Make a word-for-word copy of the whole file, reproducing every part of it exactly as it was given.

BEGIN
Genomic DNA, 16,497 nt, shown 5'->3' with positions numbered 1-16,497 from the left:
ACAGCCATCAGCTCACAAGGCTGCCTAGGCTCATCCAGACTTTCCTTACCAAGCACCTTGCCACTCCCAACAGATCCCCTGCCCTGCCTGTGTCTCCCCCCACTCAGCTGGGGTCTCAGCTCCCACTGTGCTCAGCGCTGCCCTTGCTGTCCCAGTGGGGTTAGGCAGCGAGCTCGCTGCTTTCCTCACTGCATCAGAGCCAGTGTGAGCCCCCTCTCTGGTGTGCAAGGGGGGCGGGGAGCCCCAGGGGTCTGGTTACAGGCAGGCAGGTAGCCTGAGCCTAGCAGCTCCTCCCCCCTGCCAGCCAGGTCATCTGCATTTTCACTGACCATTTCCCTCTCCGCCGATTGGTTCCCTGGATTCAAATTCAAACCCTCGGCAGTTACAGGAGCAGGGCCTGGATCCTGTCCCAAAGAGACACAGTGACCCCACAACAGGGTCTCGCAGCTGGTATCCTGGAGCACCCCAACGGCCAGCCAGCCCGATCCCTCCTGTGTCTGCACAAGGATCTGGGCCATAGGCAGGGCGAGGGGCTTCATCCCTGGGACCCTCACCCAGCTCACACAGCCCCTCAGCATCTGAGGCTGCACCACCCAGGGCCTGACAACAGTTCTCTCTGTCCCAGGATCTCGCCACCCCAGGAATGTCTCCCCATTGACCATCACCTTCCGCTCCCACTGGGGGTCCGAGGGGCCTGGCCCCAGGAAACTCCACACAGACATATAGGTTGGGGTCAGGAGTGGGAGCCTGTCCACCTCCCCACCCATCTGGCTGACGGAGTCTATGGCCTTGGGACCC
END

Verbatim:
Genomic DNA, 16,497 nt, shown 5'->3' with positions numbered 1-16,497 from the left:
ACAGCCATCAGCTCACAAGGCTGCCTAGGCTCATCCAGACTTTCCTTACCAAGCACCTTGCCACTCCCAACAGATCCCCTGCCCTGCCTGTGTCTCCCCCCACTCAGCTGGGGTCTCAGCTCCCACTGTGCTCAGCGCTGCCCTTGCTGTCCCAGTGGGGTTAGGCAGCGAGCTCGCTGCTTTCCTCACTGCATCAGAGCCAGTGTGAGCCCCCTCTCTGGTGTGCAAGGGGGGCGGGGAGCCCCAGGGGTCTGGTTACAGGCAGGCAGGTAGCCTGAGCCTAGCAGCTCCTCCCCCCTGCCAGCCAGGTCATCTGCATTTTCACTGACCATTTCCCTCTCCGCCGATTGGTTCCCTGGATTCAAATTCAAACCCTCGGCAGTTACAGGAGCAGGGCCTGGATCCTGTCCCAAAGAGACACAGTGACCCCACAACAGGGTCTCGCAGCTGGTATCCTGGAGCACCCCAACGGCCAGCCAGCCCGATCCCTCCTGTGTCTGCACAAGGATCTGGGCCATAGGCAGGGCGAGGGGCTTCATCCCTGGGACCCTCACCCAGCTCACACAGCCCCTCAGCATCTGAGGCTGCACCACCCAGGGCCTGACAACAGTTCTCTCTGTCCCAGGATCTCGCCACCCCAGGAATGTCTCCCCATTGACCATCACCTTCCGCTCCCACTGGGGGTCCGAGGGGCCTGGCCCCAGGAAACTCCACACAGACATATAGGTTGGGGTCAGGAGTGGGAGCCTGTCCACCTCCCCACCCATCTGGCTGACGGAGTCTATGGCCTTGGGACCC